Aces and Aircraft of World War I
by Christopher Campbell
Copyright 1981, Blandford Press, Great Britain
This is a highly informative volume on the early days of military aviation, with 160 illustrations. Aces and Aircraft of World War I chronicles the birth of military aviation, from the pre-World War I days when aviators’ uniforms looked more like those of cavalry officers and the aeroplane was a novelty useful only for observation, to the grim days of 1918 when aircraft were undisputed and potentially decisive weapons of war that had been developed to fulfill a variety of tactical battlefield needs.
The book highlights the fact that at the beginning of the war, although most of the major powers’ air forces were in their infancy, France was the pre-eminent power in aviation, having done a great deal to develop the new craft. By 1909, the Oxford Dictionary included three aviation-related words that were French in origin, and remain in use today: fuselage, aileron, and nacelle.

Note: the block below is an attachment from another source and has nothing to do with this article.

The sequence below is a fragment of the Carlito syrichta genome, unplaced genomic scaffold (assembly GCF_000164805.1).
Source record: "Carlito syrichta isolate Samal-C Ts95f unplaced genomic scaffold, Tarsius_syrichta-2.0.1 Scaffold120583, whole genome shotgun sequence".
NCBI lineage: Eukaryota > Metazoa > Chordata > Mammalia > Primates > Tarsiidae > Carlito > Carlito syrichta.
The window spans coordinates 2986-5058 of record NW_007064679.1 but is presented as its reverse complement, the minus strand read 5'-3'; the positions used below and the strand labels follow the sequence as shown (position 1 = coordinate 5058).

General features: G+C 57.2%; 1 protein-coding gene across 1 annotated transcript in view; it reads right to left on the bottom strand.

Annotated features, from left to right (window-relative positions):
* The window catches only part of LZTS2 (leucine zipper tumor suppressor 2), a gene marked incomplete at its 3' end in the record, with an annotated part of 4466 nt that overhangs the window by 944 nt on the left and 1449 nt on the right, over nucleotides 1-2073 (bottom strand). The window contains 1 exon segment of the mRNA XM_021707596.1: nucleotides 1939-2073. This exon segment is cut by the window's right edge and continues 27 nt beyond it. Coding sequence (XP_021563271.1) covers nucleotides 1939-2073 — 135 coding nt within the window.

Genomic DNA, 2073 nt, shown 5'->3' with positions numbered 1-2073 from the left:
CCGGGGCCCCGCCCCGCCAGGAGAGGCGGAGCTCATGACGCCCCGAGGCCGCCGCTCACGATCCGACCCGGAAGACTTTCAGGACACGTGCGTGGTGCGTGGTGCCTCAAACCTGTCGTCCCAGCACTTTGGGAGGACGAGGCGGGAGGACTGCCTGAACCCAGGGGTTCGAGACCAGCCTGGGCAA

With a mix of historical photos and color plates, this book makes the aircraft of the Great War and the men who flew them come to life. There are detailed, illustrated profiles on no fewer than 29 aces and their preferred tactics, including Raoul Lufbery, Baron Manfred von Richtofen, Eddie Rickenbacker, Albert Ball, James McCudden, Raymond Collishaw, Billy Bishop, Francesco Barraca, Rene Fonck, Georges Guynemer, Charles Rumney Samson, Charles Nungesser, Werner Voss, William Barker, Jean Navarre, and Ivan Smirnoff.
Also included are archival photos and large color profiles of aircraft covering the entire period of the Great War, including the B.E.2a, Sopwith Camel, Sopwith Pup, Hansa Brandenburg seaplanes (the CC and the W29), Neiuport 11, Neiuport 17, the Fokker D.III, Fokker E.III, De Havilland D.H.2, Bristol Scout, S.E.5, S.E.5a, Albatros series (from the early scout/bombers to later front-line fighters), Aviatik D.1, and the Spad XIII. There are also illustrations of medals and rank insignia as well as period advertisements, such as a 1916 ad for Gamages of London, which promoted itself as “the leading Naval, Military, and Aviation Tailors.”
A wonderful book for both World War I modelers and historians, full of beautifully illustrated artwork. Highly recommended.